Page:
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Tribeca Spotlight: Director Shady Srour Breathes "Holy Air"

By Laura Blum

“Nazareth! Can anything good come from there?” wondered Christ disciple Nathaneal in the Gospel of John. Reframing that question in the context of present-day Israel, Nazarene writer-director-star Shady Srour has retained biblical skeptism in his debut feature Holy Air. But also wicked humor. As Philip told Nathaneal, “Come and see.”

Srour plays Adam, a world-weary accountant who lives with his wife Lamia (Laëtitia Eïdo) in Nazareth. As Christian Arabs in Israel and the Middle East, they come by their plot reversals honestly. Add to that the character shadings that make them progressive thinkers, searching souls and concerned world citizens, and their odds of encountering daunting setbacks increase exponentially. So when Lamia discovers she’s pregnant – call it Nazareth’s latest Annunciation -- the challenge is on to provide for the future life despite the omens stacked against it.

For Adam this means quitting his job at a corrupt accounting firm and launching a business. This being the Holy Land, his best bet is merchandizing religious kitsch. And air being the only commodity he can reliably procure as a minority citizen, his product is bottled “holy air.” Lucky thing the stream of foreign tourists can provide a ready market. But first, as a priest tells him during confession, Adam must rally the unholy trinity governing the Nazareth firmament: the Jewish Israeli Minster of Trade, the Muslim mafia capo and the local Vatican rep.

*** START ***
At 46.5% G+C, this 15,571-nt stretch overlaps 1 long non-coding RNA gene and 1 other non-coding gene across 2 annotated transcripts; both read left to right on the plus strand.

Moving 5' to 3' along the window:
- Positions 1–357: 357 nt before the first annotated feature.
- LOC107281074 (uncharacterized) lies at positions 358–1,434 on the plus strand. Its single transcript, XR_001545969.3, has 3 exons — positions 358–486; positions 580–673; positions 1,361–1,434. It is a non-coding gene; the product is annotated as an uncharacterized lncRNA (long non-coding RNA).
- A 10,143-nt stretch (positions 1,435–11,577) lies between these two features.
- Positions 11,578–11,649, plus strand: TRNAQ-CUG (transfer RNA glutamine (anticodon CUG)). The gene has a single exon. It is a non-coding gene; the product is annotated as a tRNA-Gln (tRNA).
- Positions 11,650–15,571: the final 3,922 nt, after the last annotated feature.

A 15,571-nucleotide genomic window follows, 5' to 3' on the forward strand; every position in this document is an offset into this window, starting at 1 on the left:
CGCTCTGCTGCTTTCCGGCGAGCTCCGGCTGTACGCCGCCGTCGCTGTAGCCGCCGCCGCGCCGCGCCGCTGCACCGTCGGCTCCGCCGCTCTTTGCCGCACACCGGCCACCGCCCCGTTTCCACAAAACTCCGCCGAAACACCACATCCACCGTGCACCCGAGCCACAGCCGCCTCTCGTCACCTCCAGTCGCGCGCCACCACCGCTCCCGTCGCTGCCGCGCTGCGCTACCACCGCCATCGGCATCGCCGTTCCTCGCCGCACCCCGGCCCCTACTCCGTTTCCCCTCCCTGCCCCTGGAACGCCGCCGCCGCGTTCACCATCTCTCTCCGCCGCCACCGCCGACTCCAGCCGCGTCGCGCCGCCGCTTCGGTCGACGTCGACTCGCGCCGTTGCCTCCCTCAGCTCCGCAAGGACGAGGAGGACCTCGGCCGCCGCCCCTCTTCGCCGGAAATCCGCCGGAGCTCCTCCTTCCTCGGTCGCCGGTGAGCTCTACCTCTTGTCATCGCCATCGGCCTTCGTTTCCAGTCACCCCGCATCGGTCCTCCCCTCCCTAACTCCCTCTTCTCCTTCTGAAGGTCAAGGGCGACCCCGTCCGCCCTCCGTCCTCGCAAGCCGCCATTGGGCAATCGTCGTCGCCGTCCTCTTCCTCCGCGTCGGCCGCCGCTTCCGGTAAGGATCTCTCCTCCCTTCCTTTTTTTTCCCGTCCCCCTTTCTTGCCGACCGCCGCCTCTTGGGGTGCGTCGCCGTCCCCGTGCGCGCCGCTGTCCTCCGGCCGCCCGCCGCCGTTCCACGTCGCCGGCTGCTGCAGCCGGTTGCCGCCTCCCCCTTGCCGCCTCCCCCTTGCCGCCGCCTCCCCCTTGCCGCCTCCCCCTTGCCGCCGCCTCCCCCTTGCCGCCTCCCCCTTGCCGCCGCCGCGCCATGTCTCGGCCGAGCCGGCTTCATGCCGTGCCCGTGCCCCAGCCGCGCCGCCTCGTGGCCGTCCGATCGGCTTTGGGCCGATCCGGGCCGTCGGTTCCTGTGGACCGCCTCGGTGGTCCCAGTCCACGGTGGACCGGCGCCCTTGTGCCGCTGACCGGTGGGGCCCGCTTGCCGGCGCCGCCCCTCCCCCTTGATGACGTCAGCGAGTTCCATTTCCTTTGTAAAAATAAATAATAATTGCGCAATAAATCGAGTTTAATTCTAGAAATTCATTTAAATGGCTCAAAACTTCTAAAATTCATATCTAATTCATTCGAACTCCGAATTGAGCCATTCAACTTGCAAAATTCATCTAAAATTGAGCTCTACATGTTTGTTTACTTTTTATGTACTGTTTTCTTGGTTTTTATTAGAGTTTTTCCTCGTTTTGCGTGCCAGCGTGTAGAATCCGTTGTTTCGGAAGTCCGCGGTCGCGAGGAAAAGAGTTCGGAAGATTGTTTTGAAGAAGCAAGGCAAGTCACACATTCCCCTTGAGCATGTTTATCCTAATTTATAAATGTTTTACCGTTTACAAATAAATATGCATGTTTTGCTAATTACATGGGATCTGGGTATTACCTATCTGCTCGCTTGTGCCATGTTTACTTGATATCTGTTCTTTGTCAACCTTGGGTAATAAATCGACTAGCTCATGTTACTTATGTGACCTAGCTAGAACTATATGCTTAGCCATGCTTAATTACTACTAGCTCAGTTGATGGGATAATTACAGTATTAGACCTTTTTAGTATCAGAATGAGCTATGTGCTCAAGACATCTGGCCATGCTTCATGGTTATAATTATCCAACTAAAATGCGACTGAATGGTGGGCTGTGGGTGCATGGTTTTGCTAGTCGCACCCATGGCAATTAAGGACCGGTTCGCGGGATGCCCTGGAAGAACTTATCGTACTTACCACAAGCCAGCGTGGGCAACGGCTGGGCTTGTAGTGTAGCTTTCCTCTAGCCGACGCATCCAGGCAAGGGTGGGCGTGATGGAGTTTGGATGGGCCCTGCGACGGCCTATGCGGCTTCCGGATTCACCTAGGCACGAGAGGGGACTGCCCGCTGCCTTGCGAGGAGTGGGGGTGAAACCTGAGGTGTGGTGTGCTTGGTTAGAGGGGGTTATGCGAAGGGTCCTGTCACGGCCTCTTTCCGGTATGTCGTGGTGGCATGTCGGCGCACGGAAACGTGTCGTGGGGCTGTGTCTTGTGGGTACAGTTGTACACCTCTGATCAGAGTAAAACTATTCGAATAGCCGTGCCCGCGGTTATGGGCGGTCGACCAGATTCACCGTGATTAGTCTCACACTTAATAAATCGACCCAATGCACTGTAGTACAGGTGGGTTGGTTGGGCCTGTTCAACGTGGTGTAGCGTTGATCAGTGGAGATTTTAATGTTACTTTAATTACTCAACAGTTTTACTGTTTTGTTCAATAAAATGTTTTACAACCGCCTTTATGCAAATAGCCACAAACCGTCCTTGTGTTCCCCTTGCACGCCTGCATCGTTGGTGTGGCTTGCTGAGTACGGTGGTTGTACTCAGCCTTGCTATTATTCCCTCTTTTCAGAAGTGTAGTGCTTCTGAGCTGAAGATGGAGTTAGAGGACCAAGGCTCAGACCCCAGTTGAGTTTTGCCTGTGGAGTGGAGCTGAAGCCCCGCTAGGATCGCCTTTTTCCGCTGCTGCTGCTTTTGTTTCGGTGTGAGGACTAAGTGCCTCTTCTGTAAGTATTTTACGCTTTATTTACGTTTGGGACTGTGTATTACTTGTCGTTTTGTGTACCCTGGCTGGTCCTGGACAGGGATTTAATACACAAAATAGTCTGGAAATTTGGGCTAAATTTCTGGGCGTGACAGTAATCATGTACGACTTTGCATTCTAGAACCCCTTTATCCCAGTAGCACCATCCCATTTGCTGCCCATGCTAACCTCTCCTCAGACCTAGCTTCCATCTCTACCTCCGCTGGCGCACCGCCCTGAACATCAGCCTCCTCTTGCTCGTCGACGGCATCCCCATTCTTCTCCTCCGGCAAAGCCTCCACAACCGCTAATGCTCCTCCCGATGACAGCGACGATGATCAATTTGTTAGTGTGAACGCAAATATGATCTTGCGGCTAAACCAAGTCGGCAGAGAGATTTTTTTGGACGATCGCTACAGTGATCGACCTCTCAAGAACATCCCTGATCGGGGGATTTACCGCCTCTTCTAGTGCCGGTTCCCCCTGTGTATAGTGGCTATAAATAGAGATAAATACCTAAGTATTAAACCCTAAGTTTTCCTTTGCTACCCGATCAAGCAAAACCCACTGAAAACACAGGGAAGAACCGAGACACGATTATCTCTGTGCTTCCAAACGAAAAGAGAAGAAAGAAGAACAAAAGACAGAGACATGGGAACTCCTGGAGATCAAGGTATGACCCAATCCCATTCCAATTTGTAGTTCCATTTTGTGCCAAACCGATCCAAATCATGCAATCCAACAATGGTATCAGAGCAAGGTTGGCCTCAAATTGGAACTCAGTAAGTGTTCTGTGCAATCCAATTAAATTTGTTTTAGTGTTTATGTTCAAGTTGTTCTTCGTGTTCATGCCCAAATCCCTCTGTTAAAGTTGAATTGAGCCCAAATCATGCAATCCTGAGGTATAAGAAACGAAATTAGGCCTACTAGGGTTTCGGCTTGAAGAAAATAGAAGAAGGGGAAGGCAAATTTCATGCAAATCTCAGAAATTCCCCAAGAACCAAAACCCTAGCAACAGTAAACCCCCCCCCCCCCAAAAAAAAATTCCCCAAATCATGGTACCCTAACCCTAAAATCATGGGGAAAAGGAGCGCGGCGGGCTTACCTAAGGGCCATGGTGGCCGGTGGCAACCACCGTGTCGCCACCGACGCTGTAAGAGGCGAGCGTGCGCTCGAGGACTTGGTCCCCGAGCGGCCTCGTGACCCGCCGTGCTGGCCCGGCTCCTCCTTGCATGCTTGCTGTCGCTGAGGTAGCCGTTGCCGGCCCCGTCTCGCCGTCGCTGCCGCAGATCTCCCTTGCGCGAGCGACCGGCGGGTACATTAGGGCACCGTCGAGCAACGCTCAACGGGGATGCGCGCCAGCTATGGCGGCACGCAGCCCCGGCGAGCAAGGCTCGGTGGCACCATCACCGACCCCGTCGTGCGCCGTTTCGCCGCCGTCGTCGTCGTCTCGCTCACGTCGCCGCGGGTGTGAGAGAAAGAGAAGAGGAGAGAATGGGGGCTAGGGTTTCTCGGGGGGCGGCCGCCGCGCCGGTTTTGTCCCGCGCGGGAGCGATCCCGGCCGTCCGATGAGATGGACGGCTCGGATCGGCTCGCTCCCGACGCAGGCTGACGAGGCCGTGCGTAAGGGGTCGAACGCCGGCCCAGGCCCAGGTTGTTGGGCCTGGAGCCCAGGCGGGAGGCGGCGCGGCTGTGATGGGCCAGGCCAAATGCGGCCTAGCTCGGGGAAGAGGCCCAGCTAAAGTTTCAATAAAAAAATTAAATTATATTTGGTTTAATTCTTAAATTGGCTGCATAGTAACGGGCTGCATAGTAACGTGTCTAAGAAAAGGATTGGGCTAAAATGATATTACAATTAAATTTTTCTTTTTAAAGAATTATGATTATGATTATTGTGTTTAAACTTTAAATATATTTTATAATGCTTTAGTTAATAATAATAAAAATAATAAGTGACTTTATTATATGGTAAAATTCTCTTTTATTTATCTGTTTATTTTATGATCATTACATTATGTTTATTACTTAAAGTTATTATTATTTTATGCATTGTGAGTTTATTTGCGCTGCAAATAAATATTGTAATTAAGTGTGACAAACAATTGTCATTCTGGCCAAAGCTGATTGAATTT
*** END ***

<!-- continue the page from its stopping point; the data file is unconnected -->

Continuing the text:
Is selling air just the latest of what NGO exec Lamia calls Adam’s “crazy ideas”? Certainly, nothing is guaranteed in this precarious part of the world, as the characters’ obsession with probabilities underscores. There’s a 50 percent chance Lamia’s fetus will survive, the doctor (Yussuf Abu-Warda) tells her, and the same odds of success go for the treatments Adam’s father (Tarek Copty) is receiving for cancer. Or take the figure Lamia cites for “women in Arab society who don't reach sexual climax”: a whopping 90 percent. The string of statistics, like a secular rosary, offers these moderns a sense of comfort and control. Sometimes good things just happen: Adam’s commercial prospects seem to brighten with the Pope’s upcoming visit to Israel. Too bad war breaks out to literally bring things crashing down.

Despite its light touch, Holy Air is an apocalyptic tale as Nazareth teeters on the brink of dysfunction. Adam’s fate is as doomed as his hometown. No wonder traffic jams bracket the movie. For a replay, Holy Air opens with the sound of honking against a dark screen and then gives a side shot of Adam stuck bumper to bumper. One beat later the camera takes a back seat to reveal Lamia perched next to him in the car. “I bought a testing kit,” she informs him, and with that, the tribulations begin.